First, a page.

There are many anecdotes of Washington seen reading his Bible in devotions by those who were with him in his home or in his military quarters. [4]

Here is one of the anecdotes:

Robert Lewis of Fredericksburg, Virginia was Washington’s private secretary.  During the first part of the presidency, he said that he accidentally witnessed Washington’s private devotions, both morning and evening.

He saw him in a kneeling posture, with an open Bible before him; and he said that he believed such was his daily practice. His custom was to go to his library at four o’clock in the morning for devotions. [5]

Washington was a man who made it a priority to study the Bible.  He did this because he believed God was real, and what the Bible said about God was true.  We know this because in his writings he expressed faith that God was in control and could be trusted.

For example, in writing to his sister-in-law from Cambridge on September 30, 1775, he said:

The testimony of regard, which you were pleased to annex to my Brother’s Letter of the 7th…filled me with grateful pleasure—may every Blessing which Heaven can bestow light on you, and yours, is the sincere wish of your …Brother.[6]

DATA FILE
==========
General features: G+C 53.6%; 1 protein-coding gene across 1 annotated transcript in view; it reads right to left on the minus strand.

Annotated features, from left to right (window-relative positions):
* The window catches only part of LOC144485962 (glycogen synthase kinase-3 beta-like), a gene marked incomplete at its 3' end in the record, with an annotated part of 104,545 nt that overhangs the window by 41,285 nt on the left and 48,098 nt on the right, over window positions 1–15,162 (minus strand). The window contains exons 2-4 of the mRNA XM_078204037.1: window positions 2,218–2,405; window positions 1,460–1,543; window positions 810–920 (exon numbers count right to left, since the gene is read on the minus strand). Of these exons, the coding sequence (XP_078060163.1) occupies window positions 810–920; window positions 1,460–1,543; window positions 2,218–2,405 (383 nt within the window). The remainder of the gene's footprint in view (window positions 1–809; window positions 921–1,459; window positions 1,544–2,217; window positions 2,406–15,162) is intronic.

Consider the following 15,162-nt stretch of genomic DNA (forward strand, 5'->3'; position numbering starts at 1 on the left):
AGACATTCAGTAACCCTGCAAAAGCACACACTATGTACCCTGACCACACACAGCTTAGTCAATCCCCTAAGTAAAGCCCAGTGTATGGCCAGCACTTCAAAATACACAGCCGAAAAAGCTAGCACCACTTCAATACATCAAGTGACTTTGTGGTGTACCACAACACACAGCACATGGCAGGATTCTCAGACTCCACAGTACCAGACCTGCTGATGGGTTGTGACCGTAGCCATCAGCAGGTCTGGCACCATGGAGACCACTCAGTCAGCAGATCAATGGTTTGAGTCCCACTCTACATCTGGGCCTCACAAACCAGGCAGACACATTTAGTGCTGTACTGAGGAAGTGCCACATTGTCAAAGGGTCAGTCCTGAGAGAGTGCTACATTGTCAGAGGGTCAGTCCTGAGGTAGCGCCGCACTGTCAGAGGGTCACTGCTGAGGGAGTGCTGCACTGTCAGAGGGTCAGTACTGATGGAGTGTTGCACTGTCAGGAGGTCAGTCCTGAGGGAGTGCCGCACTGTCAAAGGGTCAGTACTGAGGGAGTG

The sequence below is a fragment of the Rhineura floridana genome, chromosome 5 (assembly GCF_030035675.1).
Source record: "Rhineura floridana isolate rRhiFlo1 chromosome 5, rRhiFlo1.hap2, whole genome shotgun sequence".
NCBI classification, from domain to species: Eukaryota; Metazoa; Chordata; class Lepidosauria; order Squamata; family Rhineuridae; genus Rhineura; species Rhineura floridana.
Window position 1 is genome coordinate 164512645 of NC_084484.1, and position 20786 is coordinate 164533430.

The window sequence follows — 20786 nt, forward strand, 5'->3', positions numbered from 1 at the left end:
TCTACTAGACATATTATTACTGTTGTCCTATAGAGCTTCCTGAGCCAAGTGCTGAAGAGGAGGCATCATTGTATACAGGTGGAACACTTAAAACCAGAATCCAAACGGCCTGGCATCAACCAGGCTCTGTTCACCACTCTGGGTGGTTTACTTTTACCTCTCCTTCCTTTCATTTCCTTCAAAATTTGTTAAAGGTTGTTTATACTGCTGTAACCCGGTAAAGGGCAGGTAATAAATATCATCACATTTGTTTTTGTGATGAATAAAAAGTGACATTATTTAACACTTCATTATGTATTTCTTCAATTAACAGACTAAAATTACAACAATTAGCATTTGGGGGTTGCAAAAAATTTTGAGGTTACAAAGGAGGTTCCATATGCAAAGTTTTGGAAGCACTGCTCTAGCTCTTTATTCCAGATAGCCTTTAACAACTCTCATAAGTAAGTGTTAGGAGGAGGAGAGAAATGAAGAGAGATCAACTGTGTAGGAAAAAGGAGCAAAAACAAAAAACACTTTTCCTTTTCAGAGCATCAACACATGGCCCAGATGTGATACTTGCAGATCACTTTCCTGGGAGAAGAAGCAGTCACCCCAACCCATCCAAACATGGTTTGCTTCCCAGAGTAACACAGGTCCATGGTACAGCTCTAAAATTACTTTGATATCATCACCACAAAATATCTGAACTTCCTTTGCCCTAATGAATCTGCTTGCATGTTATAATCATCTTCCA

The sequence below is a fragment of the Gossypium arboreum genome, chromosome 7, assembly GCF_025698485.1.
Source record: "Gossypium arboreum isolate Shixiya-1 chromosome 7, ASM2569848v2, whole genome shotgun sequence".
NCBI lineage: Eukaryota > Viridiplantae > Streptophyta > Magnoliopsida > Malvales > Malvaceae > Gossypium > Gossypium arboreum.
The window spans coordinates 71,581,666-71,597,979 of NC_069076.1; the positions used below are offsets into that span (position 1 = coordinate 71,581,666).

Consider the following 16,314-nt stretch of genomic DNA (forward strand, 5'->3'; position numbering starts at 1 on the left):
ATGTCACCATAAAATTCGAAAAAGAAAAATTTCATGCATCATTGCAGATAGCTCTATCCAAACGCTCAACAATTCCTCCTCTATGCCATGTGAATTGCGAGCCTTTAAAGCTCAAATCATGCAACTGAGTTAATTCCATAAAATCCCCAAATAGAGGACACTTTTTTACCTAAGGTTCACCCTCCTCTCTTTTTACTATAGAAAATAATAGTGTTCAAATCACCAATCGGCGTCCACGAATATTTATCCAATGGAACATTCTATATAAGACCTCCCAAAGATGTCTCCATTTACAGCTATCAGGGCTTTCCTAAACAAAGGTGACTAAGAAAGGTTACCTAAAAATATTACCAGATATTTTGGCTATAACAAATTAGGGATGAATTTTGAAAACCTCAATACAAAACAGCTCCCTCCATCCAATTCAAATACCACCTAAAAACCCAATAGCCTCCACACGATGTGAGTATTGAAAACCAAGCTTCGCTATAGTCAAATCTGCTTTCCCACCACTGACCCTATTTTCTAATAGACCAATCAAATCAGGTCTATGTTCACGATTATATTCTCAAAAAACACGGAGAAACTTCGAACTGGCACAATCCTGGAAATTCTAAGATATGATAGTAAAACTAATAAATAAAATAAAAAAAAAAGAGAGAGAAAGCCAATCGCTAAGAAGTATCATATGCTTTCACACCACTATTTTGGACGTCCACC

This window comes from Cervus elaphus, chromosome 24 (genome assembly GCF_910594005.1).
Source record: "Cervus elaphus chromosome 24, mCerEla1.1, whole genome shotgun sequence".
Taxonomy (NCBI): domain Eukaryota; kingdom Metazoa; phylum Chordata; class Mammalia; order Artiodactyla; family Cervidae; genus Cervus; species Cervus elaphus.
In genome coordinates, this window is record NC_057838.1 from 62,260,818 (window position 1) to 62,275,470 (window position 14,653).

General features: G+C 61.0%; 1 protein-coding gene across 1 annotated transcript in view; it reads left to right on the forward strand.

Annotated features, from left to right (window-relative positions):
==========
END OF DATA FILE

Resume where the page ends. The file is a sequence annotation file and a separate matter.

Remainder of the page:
Dedication plaque for George Washington at his church, Christ Church in Alexandria, Virginia

Dedication plaque for George Washington at his church, Christ Church in Alexandria, Virginia

Notice here, in this letter to his sister-in-law, Washington expresses the belief that blessings come from heaven.  For he says, “may every Blessing which Heaven can bestow light on you, and yours.” God is the one who  brings good into our lives.  This is what George  Washington was confidently expressing.

A second example comes from a letter written to his brother Samuel from Harlem Heights on October 18, 1776.  It was a time when Washington and his soldiers were on their way to White Plains with the British on their heels.  In that high pressure situation, Washington wrote:

We are, I expect, upon the Eve of something very important; what may be the Issue; Heaven alone can tell, I will do the best I can, and leave the rest to the Supreme direction of Events. [7]

Notice here, in this letter to his brother, Washington is testifying to a God who knows what is going on, and to Washington’s willingness to leave what he can’t do in God’s hands, believing that God rules over the events of history.

There are two things that are made very clear by what George Washington says in these letters. First, he was definitely a person who had no qualms about expressing his faith in the God of the Bible.  Secondly, he cared about family.  Even when he was in the midst of his very busy activities as commander-in-chief, he made time to stay in touch with the members of  his family.

Family was important to him.  In Peter Lillback’s book, George Washington’s Sacred Fire, after talking about Washington’s military family and his presidential family, Lillback makes the following comment: